The other day, in response to a meme, I confessed to being a theist. I seem to have chosen a good time to do this, as many of my (non-theistic) fellow ScienceBloggers are discussing the matter. (Here and here are just a few examples.) I suppose I should explain. Since the holidays are approaching and, whether you are religious or not, there is a surplus of stress about, I’m going to try to keep it on the lighter side.
My brother, Tristan, ran across this quiz a few months ago, which attempts to match a person with the nearest spiritual beliefs. I’m usually rather skeptical about web-based quizzes in general, but, on close examination, I thought this one pegged me pretty well.
The top few matches were, for the most part, rather accurate:
I included the links to their descriptions of the various faiths, as it seemed to me they chose only certain aspects of each faith as qualifiers. (I’m going with their definitions, in this case, rather than past experience.) The top result, Unitarian Universalism seemed to be sort of a catch-all category for any non-fundamentalist. I think it could have been left out… it’s more of a philosophy, than a religious belief. So, tossing that aside, the test labeled me (99%) neo-pagan.
In general, I like the description:
Some believe in a Supreme Being. Many believe in God and Goddess–a duality. Many believe there are countless spirit beings, gods and goddesses, in the cosmos and within all of nature–God is all and within all; all are one God. The Great Mother Earth, or Mother Nature, is highly worshipped. Divinity is immanent and may become manifest within anyone at any time through various methods.
This fits. I like to think of the universe itself as a divine being. In the same way that my body is simply a vast collection of parts, yet I am whole, the universe is a vast collection of parts, yet it is whole. I believe that sense of wholeness of the universe is, for lack of any better term, God. (Just as folks say “Karmen” when talking about my personality.) In this sense, everything contains “spirit” …even including so-called imaginary things, which may only be brought into existence through a song or poem by something complex enough to create it. I even fancy that someday, our imaginary constructs will become complex enough to be creative on their own… like, AI meets the storybook. I believe in a creator… but not just one.
This doesn’t conflict with science in any way, as far as I see it. Science gives us a way to understand the ways of the universe; religion gives us a way to appreciate it. When a particular religion goes beyond reverence into fundamentalist doctrines, which prevent parishioners from being curious, unique, complex individuals, I back away quickly. That sort of power-hungry fight against diversity and change just seems contrary to the idea of worship. Unfortunately, most faiths I’ve looked into are like this, to some degree, so I sort of keep to myself, and follow my own faith.
I take the Joseph Campbell appraoch–I’ve picked bits and pieces from various religions, ideas or practices that seemed to harmonize with my beliefs. I follow some aspects of Christianity, some of Buddhism and Taoism, and some of the pantheons of ancient Greece and Egypt. (Actually, I’m particularly fond of Greek myths, and the subtle “divinations” of the Oracle at Delphi…. but that’s unimportant here.)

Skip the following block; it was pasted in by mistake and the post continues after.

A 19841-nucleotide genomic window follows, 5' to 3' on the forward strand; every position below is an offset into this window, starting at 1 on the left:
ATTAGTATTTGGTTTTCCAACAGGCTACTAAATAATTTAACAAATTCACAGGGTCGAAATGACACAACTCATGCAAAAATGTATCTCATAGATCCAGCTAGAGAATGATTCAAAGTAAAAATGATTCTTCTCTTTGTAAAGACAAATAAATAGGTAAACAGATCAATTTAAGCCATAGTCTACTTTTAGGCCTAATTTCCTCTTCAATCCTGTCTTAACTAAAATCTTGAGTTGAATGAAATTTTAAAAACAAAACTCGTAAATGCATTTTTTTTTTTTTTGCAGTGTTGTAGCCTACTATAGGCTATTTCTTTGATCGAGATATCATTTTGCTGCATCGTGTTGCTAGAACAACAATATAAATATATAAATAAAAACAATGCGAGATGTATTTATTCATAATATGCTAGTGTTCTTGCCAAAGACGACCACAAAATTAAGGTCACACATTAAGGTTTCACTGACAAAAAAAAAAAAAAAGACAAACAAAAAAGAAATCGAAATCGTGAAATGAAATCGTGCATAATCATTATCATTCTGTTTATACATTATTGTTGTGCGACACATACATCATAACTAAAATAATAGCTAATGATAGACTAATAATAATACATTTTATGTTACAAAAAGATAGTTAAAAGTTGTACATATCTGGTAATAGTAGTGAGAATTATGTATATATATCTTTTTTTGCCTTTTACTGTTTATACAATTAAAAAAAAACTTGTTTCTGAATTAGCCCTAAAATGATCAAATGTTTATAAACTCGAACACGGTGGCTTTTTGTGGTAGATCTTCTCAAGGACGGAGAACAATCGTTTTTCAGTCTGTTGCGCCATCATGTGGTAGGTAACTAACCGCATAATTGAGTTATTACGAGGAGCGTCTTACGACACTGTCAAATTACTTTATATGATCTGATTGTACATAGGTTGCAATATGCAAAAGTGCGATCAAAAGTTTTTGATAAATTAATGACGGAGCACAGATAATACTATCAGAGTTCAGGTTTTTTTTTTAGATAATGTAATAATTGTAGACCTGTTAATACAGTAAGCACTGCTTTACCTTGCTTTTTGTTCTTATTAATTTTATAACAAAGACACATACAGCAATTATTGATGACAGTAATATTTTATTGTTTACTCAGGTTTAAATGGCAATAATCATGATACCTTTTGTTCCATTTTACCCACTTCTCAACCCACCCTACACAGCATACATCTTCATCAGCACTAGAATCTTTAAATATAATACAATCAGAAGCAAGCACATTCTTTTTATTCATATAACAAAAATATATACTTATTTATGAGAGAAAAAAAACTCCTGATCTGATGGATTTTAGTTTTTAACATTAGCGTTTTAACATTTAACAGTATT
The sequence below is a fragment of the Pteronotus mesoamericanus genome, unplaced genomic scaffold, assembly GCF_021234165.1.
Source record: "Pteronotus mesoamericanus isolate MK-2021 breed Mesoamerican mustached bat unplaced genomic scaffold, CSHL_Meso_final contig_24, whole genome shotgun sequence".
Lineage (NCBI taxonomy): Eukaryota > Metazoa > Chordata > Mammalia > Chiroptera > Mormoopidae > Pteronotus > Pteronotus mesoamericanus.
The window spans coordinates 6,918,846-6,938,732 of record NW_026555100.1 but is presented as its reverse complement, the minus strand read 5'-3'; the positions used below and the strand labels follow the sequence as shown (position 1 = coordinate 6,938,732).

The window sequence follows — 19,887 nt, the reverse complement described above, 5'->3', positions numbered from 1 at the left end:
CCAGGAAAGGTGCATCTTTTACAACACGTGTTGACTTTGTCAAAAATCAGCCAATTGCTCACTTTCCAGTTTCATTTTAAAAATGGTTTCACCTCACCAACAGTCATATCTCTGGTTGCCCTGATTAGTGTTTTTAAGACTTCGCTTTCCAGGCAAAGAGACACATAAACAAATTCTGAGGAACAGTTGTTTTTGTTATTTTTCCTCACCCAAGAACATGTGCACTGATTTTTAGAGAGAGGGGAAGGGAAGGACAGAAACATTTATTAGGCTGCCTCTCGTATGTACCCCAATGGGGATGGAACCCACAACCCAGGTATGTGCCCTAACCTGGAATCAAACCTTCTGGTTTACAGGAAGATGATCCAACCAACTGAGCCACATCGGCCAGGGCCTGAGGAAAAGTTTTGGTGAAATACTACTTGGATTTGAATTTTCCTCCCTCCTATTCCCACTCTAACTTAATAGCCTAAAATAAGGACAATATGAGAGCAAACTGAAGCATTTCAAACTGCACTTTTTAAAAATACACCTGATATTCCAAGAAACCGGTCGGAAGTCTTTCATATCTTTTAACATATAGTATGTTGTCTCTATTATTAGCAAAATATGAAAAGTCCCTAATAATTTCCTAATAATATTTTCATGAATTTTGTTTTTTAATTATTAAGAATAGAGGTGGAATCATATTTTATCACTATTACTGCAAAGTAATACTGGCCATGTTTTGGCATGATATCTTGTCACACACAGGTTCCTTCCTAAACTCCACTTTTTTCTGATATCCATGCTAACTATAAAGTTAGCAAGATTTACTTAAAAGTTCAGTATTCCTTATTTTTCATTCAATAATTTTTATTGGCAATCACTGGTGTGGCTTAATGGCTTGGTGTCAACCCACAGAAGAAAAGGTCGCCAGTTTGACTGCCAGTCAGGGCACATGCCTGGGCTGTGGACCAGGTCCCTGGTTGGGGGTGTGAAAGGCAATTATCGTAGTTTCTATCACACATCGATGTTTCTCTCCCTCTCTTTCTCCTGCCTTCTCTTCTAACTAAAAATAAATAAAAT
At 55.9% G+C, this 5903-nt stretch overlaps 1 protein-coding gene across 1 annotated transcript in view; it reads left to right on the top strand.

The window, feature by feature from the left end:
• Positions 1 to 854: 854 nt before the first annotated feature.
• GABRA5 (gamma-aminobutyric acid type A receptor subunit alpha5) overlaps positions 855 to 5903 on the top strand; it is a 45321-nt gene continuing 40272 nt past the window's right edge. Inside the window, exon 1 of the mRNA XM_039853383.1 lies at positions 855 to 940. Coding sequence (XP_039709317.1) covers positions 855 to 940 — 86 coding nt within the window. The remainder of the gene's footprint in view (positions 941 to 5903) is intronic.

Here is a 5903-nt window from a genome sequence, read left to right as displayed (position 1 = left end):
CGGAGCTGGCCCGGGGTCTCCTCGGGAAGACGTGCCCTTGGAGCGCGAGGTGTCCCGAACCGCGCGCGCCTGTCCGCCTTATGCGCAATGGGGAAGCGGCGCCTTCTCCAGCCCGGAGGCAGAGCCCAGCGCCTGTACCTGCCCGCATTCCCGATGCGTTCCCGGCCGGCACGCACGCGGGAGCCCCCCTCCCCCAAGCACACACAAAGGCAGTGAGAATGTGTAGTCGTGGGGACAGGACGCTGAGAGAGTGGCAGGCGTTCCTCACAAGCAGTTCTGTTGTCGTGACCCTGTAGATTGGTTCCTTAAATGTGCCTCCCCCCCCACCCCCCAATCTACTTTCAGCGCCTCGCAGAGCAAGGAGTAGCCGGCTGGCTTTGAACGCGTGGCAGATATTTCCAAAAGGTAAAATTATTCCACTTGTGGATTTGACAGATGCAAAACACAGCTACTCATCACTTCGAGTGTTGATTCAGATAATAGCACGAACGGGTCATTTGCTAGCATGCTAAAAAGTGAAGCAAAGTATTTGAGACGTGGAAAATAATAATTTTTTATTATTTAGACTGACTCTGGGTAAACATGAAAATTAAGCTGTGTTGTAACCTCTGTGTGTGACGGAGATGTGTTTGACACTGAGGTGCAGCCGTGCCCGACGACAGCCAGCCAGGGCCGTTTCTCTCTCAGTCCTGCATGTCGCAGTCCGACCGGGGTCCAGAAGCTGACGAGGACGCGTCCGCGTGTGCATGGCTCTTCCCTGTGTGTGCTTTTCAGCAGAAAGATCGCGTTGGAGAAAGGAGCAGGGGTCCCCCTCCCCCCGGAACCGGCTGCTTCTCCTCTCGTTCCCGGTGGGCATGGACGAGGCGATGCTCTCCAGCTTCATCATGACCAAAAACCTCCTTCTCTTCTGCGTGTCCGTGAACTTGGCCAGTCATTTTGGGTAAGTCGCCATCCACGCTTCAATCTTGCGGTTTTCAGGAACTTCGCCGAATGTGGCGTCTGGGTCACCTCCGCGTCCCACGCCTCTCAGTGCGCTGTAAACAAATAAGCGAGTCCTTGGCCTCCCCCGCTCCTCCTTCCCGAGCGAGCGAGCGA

So in general, the neo-pagan title suits me well. One part of the description, however, made me cringe:
Neo-Pagans are a community of faiths bringing ancient Pagan and magickal traditions to the modern age–including mostly Wicca…
First, I’m not a Wiccan. As I mentioned above, I like to do my own thing. That’s not the trouble, though. I have nothing against the Wiccans (bless their hearths) but they are not an ancient religion.
My other rankings didn’t surprise me too much. I come from a fairly long line of Liberal Quakers, so that fit well. I did raise an eyebrow when Scientology ranked higher than Taoism or Mahayana Buddhism. Again, I think some of their qualifications were a little too selective. Anyways, here is the rest of my list:
5. New Thought (78%)
6. Scientology (75%)
7. Mahayana Buddhism (75%)
8. Reform Judaism (72%)
9. Mainline to Liberal Christian Protestants (69%)
10. Secular Humanism (68%)
11. Taoism (64%)
12. Christian Science (Church of Christ, Scientist) (60%)
13. Hinduism (59%)
14. Bah ‘¡ Faith (56%)
15. Jainism (54%)
16. Theravada Buddhism (52%)
17. Sikhism (50%)
18. Orthodox Quaker (48%)
19. Nontheist (43%)
20. Orthodox Judaism (43%)
21. Islam (40%)
22. Mainline to Conservative Christian/Protestant (22%)
23. Church of Jesus Christ of Latter-Day Saints (Mormons) (20%)
24. Seventh Day Adventist (18%)
25. Eastern Orthodox (14%)
26. Roman Catholic (14%)
27. Jehovah’s Witness (12%)
Notice my “non-theist” score was rather low (43%.) I’m looking forward to seeing how my fellow non-theist ScienceBloggers will score …will it be as accurate as it was for me? Will they be 99% non-theist? Or will there be more shocking confessions? (“Communion wine? What communion wine?” or “I just bought the Tarot cards but I didn’t read them, I swear!”) Take the test, and find out.
I’d like to respond to some of the other articles on ScienceBlogs which challenge theism, but I must admit, this is a pretty busy time of year for a neo-pagan. On that note, allow me to offer a warning for anyone considering a conversion:
Participating in spring fertility rituals may increase the chances of having a child whose birthday party is painfully close to Christmas.
Now you know.
Image note: I chose a “Buddhabrot” fractal to accompany this image, in memory of Joseph Campbell and his 10 commandments for approaching mythology: “Myths can be generated anywhere, anytime, by anything: the Buddha also lives in the computer chip.” The fractal was made using ChaosPro.